This study led by Public Health Wales was supported by the Centre for Population Health. The study was recently presented at the Public Health Science conference, and the conference abstract has been published in The Lancet.
The COVID-19 pandemic has had a damaging effect on children’s mental health. Due to strict public health restrictions, shielded children or those living with a shielded person might be particularly vulnerable to mental health difficulties. However, there is a lack of studies examining mental health outcomes in these children. This study aimed to bridge this research gap.
The research team linked the COVID-19 Shielded Patient List to demographic and healthcare datasets within the Secure Anonymised Information Linkage (SAIL). The study consisted of data from children aged 2–17 years living in Wales and registered with a general practitioner.
Findings from the study
- Before the COVID-19 pandemic, 155 of 3,721 shielded children received diagnoses or prescriptions for anxiety or depression, compared with 128 of 3,721 children during the pandemic.
- 71 of 3,566 children had new diagnoses or prescriptions during the pandemic.
For children in shielded households:
- These values were 489 of 19,954 children before COVID-19 and 301 of 19,954 children during COVID-19.
- 218 of 19,456 children had new diagnoses or prescriptions during the pandemic.
For the general population:
- These values were 8,001 of 411,680 children before COVID-19 and 5,420 of 411, 680 children during COVID-19.
- 4,070 of 403,679 children had new diagnoses or prescriptions during the pandemic.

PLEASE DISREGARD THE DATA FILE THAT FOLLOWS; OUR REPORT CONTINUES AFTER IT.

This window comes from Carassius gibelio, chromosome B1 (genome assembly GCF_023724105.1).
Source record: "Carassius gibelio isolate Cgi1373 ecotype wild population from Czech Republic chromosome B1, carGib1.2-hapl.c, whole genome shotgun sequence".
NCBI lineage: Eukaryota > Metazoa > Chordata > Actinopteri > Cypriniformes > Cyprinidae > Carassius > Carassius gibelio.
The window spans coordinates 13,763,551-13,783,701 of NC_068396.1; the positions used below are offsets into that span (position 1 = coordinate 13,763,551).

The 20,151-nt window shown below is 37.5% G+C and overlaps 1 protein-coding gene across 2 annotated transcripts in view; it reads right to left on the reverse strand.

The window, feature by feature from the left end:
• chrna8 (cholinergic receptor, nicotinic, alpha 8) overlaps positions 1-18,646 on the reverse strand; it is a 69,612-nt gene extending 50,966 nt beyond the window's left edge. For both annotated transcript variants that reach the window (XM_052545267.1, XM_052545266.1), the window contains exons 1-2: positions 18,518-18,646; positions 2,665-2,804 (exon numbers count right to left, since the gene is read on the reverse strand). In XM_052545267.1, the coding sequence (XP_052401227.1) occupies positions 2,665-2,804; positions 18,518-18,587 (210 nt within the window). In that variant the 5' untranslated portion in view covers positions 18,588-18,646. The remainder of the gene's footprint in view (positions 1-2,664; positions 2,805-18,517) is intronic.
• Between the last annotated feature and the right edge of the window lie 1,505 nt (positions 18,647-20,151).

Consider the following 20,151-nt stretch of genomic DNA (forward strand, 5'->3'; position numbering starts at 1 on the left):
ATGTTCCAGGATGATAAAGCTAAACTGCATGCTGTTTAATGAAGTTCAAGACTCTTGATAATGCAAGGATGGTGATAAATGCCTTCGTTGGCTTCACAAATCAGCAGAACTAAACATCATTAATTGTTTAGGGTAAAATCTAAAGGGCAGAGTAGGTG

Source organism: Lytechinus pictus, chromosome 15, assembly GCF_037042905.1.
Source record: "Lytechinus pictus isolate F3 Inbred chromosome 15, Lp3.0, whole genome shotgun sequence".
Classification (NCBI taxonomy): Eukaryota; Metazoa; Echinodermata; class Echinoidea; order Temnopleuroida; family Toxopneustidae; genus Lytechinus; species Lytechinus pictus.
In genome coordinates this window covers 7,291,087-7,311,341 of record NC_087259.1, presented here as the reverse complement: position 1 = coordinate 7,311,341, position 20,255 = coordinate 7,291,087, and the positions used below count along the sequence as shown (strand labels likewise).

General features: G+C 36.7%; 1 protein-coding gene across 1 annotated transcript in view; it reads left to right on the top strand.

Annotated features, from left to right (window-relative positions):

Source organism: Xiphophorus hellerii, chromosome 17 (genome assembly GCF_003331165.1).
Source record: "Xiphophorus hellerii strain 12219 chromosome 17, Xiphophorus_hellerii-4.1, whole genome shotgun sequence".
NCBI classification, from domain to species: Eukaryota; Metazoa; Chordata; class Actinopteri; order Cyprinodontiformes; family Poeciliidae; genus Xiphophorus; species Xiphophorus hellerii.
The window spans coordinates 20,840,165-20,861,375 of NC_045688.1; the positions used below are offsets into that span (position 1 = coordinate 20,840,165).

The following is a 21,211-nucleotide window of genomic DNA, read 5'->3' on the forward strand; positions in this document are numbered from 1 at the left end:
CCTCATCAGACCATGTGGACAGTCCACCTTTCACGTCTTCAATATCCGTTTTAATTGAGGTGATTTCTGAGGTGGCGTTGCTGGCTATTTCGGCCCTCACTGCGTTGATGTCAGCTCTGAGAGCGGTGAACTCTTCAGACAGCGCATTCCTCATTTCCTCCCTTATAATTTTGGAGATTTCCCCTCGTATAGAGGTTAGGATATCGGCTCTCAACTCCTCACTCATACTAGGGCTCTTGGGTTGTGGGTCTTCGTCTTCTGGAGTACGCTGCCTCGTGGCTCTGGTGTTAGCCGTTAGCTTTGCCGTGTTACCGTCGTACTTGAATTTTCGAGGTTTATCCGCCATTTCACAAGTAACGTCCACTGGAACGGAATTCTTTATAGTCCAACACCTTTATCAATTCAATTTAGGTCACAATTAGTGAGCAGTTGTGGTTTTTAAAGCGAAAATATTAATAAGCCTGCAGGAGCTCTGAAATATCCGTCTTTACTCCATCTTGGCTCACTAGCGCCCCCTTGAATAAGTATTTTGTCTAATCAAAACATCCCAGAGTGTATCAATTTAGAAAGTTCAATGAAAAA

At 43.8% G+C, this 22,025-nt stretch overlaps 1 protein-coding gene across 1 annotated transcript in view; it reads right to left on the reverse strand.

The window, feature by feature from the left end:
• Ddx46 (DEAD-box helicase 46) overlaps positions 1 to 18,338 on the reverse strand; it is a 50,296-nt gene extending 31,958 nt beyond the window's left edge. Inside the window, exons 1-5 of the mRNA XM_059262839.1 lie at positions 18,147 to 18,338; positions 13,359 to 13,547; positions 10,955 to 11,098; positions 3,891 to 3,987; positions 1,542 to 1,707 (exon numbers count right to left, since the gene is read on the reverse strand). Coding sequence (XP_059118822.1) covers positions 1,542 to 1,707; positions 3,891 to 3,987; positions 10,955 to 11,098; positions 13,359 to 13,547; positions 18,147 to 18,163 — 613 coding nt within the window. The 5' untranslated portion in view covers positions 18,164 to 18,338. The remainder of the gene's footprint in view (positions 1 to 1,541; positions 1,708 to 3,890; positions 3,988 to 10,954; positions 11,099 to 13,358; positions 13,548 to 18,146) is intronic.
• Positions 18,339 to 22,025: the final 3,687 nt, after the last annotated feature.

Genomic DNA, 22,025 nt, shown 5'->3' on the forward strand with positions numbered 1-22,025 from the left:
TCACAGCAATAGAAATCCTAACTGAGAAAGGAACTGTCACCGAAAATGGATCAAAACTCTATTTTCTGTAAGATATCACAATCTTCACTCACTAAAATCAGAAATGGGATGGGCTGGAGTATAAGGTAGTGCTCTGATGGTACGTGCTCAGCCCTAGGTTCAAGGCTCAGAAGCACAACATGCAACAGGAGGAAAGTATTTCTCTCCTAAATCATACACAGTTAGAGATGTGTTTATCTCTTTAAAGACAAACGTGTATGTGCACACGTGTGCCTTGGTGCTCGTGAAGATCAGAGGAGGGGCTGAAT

The difference in the proportion of new diagnoses or prescriptions between shielded children and the general population was significant.
The study indicates a decrease in diagnoses or prescriptions for anxiety or depression during COVID-19, partly attributed to a reluctance to seek health care during this time. The prevalence of anxiety or depression was highest in shielded children, and the rate of new diagnoses or prescriptions during COVID-19 was significantly higher among shielded children.
Future research could involve following up with these children over a period to assess future health trends in healthcare use for mental health-related conditions and longer-term health and education outcomes among these groups.
Dr Laura Cowley, Senior Public Health Research Officer at Public Health Wales, and the Centre for Population Health said:
Our research to date has revealed that during the COVID-19 pandemic, in children with no history of anxiety or depression, shielded children were more likely than children in the general population to have a record for anxiety or depression in primary care. We have extended the study to examine anxiety and depression in children in secondary care. In addition, further analysis is underway examining anxiety and depression outcomes in clinically extremely vulnerable children in 2019, compared to the general population of children in Wales, prior to the pandemic when no shielding guidance was in place. This will help us to determine whether clinically extremely vulnerable children are at a higher risk of poor mental health regardless of the shielding intervention.